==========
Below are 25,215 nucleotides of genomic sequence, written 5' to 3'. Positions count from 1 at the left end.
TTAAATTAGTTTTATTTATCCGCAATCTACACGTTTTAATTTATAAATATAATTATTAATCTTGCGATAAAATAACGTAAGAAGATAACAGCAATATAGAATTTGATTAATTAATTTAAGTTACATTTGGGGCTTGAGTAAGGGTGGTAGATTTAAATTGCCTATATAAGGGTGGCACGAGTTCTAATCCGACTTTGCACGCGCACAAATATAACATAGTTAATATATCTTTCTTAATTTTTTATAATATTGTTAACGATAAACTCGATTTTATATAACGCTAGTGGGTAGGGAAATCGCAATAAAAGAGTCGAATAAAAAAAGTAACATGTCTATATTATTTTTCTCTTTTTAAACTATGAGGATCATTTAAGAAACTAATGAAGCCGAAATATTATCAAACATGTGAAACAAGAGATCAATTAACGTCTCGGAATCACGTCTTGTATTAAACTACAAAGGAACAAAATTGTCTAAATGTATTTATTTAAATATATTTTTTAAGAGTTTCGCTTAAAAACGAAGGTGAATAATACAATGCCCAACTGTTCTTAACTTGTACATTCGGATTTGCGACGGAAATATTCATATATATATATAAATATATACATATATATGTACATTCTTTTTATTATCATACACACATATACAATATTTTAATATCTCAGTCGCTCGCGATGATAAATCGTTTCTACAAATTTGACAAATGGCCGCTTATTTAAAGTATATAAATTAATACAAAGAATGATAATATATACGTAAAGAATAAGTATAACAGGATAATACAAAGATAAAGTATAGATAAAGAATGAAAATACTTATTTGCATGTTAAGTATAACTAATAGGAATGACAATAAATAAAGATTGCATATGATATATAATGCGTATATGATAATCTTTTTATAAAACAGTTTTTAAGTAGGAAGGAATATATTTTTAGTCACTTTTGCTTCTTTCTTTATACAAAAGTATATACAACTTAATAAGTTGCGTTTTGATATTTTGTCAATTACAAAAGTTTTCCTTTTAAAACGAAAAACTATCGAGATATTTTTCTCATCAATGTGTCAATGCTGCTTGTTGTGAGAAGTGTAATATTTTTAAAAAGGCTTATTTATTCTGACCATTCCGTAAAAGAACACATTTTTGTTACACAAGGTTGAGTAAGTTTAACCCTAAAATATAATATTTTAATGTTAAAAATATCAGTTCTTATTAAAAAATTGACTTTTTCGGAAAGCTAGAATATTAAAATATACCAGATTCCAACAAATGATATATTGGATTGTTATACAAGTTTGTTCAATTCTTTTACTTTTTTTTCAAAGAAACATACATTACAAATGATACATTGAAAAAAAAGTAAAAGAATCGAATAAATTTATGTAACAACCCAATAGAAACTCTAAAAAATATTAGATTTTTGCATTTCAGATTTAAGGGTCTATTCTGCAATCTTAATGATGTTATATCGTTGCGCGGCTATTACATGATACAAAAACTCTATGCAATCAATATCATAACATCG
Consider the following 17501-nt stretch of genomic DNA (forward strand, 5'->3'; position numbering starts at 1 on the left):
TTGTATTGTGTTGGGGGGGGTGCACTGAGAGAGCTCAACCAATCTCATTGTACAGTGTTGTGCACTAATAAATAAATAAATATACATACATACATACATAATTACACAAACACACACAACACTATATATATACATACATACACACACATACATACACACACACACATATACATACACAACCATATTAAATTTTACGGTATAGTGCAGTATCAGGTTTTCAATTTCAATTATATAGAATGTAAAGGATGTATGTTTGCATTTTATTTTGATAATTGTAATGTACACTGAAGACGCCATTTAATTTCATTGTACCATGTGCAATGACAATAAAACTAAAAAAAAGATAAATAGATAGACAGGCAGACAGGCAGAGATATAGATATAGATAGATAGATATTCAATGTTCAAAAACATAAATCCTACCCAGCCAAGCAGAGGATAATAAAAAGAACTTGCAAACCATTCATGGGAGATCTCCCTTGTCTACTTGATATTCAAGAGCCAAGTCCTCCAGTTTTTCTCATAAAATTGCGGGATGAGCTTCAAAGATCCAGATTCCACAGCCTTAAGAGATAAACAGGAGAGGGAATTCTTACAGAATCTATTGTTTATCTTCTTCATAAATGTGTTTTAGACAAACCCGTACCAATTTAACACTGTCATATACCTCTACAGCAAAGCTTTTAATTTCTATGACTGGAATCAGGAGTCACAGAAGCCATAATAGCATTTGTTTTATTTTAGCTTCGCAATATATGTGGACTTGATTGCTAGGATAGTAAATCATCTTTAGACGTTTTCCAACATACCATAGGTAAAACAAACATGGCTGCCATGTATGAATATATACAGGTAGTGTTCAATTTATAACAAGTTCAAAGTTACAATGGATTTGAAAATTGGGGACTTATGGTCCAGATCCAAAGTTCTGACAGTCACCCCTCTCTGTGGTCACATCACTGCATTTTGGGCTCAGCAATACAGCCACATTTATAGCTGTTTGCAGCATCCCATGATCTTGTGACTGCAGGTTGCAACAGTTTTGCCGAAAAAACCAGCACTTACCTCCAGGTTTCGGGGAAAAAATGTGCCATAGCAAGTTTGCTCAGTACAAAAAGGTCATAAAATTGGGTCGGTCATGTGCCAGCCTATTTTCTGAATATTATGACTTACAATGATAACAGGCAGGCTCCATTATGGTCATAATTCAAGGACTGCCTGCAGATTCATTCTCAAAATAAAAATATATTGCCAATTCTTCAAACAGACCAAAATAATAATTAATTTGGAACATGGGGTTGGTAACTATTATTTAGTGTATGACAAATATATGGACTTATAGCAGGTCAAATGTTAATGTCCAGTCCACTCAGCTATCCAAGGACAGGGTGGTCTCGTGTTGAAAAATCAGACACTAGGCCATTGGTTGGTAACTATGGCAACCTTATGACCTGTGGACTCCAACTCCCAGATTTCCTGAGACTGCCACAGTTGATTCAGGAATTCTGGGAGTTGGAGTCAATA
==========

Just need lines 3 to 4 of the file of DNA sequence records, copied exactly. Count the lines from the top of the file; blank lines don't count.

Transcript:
Consider the following 17501-nt stretch of genomic DNA (forward strand, 5'->3'; position numbering starts at 1 on the left):
TTGTATTGTGTTGGGGGGGGTGCACTGAGAGAGCTCAACCAATCTCATTGTACAGTGTTGTGCACTAATAAATAAATAAATATACATACATACATACATAATTACACAAACACACACAACACTATATATATACATACATACACACACATACATACACACACACACATATACATACACAACCATATTAAATTTTACGGTATAGTGCAGTATCAGGTTTTCAATTTCAATTATATAGAATGTAAAGGATGTATGTTTGCATTTTATTTTGATAATTGTAATGTACACTGAAGACGCCATTTAATTTCATTGTACCATGTGCAATGACAATAAAACTAAAAAAAAGATAAATAGATAGACAGGCAGACAGGCAGAGATATAGATATAGATAGATAGATATTCAATGTTCAAAAACATAAATCCTACCCAGCCAAGCAGAGGATAATAAAAAGAACTTGCAAACCATTCATGGGAGATCTCCCTTGTCTACTTGATATTCAAGAGCCAAGTCCTCCAGTTTTTCTCATAAAATTGCGGGATGAGCTTCAAAGATCCAGATTCCACAGCCTTAAGAGATAAACAGGAGAGGGAATTCTTACAGAATCTATTGTTTATCTTCTTCATAAATGTGTTTTAGACAAACCCGTACCAATTTAACACTGTCATATACCTCTACAGCAAAGCTTTTAATTTCTATGACTGGAATCAGGAGTCACAGAAGCCATAATAGCATTTGTTTTATTTTAGCTTCGCAATATATGTGGACTTGATTGCTAGGATAGTAAATCATCTTTAGACGTTTTCCAACATACCATAGGTAAAACAAACATGGCTGCCATGTATGAATATATACAGGTAGTGTTCAATTTATAACAAGTTCAAAGTTACAATGGATTTGAAAATTGGGGACTTATGGTCCAGATCCAAAGTTCTGACAGTCACCCCTCTCTGTGGTCACATCACTGCATTTTGGGCTCAGCAATACAGCCACATTTATAGCTGTTTGCAGCATCCCATGATCTTGTGACTGCAGGTTGCAACAGTTTTGCCGAAAAAACCAGCACTTACCTCCAGGTTTCGGGGAAAAAATGTGCCATAGCAAGTTTGCTCAGTACAAAAAGGTCATAAAATTGGGTCGGTCATGTGCCAGCCTATTTTCTGAATATTATGACTTACAATGATAACAGGCAGGCTCCATTATGGTCATAATTCAAGGACTGCCTGCAGATTCATTCTCAAAATAAAAATATATTGCCAATTCTTCAAACAGACCAAAATAATAATTAATTTGGAACATGGGGTTGGTAACTATTATTTAGTGTATGACAAATATATGGACTTATAGCAGGTCAAATGTTAATGTCCAGTCCACTCAGCTATCCAAGGACAGGGTGGTCTCGTGTTGAAAAATCAGACACTAGGCCATTGGTTGGTAACTATGGCAACCTTATGACCTGTGGACTCCAACTCCCAGATTTCCTGAGACTGCCACAGTTGATTCAGGAATTCTGGGAGTTGGAGTCAATA